When we get cold one of the gazillion things that our phenomenal bodies do is to produce more norepinephrine––a neurotransmitter AND a hormone––in our brain.
This norepinephrine signals to our body to make more mitochondria––special organelles in our cells, AKA the powerhouses of the cell, which produce the most body heat of all––in our fat tissue. This allows our body to create more internal heat. Clever, huh?
So… when we get cold regularly, and our body is doing all it should, it makes more heat producing stuff, so next time we’re faced with the cold, we’re better prepared!
Not only does norepinephrine do all this, but it also helps to improve our focus, attention, reduce pain, and lower inflammation––altogether pretty cool, no pun intended!
So it seems our bodies have a built-in mechanism to help us get warm and happy, even in cold climes!
But that takes time.
Just why do some people feel cold more than others?
Women tend to feel the cold more than men generally for several reasons:
- Women tend to be smaller compared to men.
- Women’s metabolic rate tends to be slightly slower, so less heat is produced.
- Women’s temperatures vary naturally throughout their menstrual cycle, up to 1ºC.
- Higher testosterone levels found in men helps reduce sensitivity to the cold.
Older people tend to have less efficient responses to the cold due to reduced sensitivity to the signals their bodies send out. For example, they don’t start shivering until they hit a lower body temperature, and it also takes them longer to warm up.
Certain medical conditions, including hypothyroidism and Raynaud's syndrome (image below), affect people's ability to deal with the cold. Hypothyroidism affects thyroid hormone levels and can cause a lower internal body temperature. And Raynaud's syndrome affects the peripheral blood circulation to extremities, even at temperatures deemed relatively mild by others.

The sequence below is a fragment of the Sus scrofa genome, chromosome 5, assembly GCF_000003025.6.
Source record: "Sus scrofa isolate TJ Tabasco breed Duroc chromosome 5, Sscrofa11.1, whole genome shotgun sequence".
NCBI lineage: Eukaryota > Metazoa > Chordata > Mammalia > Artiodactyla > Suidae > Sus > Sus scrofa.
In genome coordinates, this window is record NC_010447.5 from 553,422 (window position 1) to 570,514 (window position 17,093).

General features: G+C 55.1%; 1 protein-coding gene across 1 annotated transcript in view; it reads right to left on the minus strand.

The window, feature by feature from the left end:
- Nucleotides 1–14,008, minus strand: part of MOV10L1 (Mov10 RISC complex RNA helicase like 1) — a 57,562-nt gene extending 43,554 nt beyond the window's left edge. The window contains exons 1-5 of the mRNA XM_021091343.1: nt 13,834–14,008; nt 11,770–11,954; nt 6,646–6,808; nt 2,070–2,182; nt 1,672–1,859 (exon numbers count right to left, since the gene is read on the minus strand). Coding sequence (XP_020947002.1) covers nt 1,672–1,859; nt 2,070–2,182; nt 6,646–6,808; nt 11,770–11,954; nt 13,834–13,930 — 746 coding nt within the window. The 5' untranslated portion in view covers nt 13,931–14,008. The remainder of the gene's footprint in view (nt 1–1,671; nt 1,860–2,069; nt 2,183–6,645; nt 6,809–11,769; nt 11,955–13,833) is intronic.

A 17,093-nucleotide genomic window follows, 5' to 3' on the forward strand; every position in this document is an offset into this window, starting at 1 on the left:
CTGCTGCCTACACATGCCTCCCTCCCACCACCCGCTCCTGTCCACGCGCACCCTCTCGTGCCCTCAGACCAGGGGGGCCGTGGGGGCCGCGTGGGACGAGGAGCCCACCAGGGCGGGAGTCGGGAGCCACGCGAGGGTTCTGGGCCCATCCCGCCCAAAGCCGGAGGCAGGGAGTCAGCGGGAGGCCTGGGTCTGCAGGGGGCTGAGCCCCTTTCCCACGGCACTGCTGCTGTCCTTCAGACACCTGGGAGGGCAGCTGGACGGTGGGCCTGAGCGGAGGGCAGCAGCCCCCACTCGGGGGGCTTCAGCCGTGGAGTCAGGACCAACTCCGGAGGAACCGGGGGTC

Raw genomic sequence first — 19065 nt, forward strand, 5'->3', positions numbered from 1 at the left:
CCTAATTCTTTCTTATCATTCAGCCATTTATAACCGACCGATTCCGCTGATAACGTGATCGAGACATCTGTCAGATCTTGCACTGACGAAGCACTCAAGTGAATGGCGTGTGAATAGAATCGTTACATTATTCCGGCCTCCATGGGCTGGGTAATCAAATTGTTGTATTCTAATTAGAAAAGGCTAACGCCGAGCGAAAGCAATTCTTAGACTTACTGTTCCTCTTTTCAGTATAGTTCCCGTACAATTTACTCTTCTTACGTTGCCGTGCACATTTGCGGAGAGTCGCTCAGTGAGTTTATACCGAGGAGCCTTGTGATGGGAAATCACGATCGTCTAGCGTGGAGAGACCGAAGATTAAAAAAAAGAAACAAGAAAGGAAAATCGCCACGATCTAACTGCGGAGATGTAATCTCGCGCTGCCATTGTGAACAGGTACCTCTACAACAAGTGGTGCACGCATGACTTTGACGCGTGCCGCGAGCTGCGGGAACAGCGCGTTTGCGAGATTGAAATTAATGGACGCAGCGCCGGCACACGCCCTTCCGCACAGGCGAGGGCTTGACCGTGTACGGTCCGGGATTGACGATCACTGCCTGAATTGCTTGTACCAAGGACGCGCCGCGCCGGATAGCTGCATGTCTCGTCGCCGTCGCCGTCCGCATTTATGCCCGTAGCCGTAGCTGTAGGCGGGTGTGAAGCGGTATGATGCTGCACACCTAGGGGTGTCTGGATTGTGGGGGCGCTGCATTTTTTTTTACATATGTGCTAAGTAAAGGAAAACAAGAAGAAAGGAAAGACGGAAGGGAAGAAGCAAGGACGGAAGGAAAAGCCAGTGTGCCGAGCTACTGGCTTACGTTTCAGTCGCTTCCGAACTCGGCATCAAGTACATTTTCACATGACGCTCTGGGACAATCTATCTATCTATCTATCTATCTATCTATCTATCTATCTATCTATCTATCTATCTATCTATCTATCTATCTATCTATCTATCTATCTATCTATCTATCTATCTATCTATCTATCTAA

How can we stay warm?
When we understand why we get cold, and why we feel it so intensely, we can begin to do something about it effectively.
We have the obvious ways to deal with it like getting inside, heating on (although we have seen that sensible exposure to colder environments actually helps to increase cold tolerance), wear warm clothes, hats, and so on, but let’s go beyond that… After all who wants to be inside all the time?
A healthy body:
- creates its own heat
- conserves heat
- learns over time to adapt to some degree to the cold.
Supporting those natural processes––increasing exercise (and increasing the amount of muscle), eating well (thus providing good fuel for the body to burn), and reducing overall health-depleting chronic stress––is a great place to start.
If you think you may have a medical reason for feeling cold all the time, definitely have a chat with your doctor.
DON'T MISS OUT
Living life without being limited by the cold is one of our absolute passions, and we have loads more exciting information and material to come.
To keep posted, just drop your email address into the box below and we’ll send you our regular newsletter so you never miss a post.
Also go ahead and leave your comments below, we’d love to hear about your experiences and what works for you.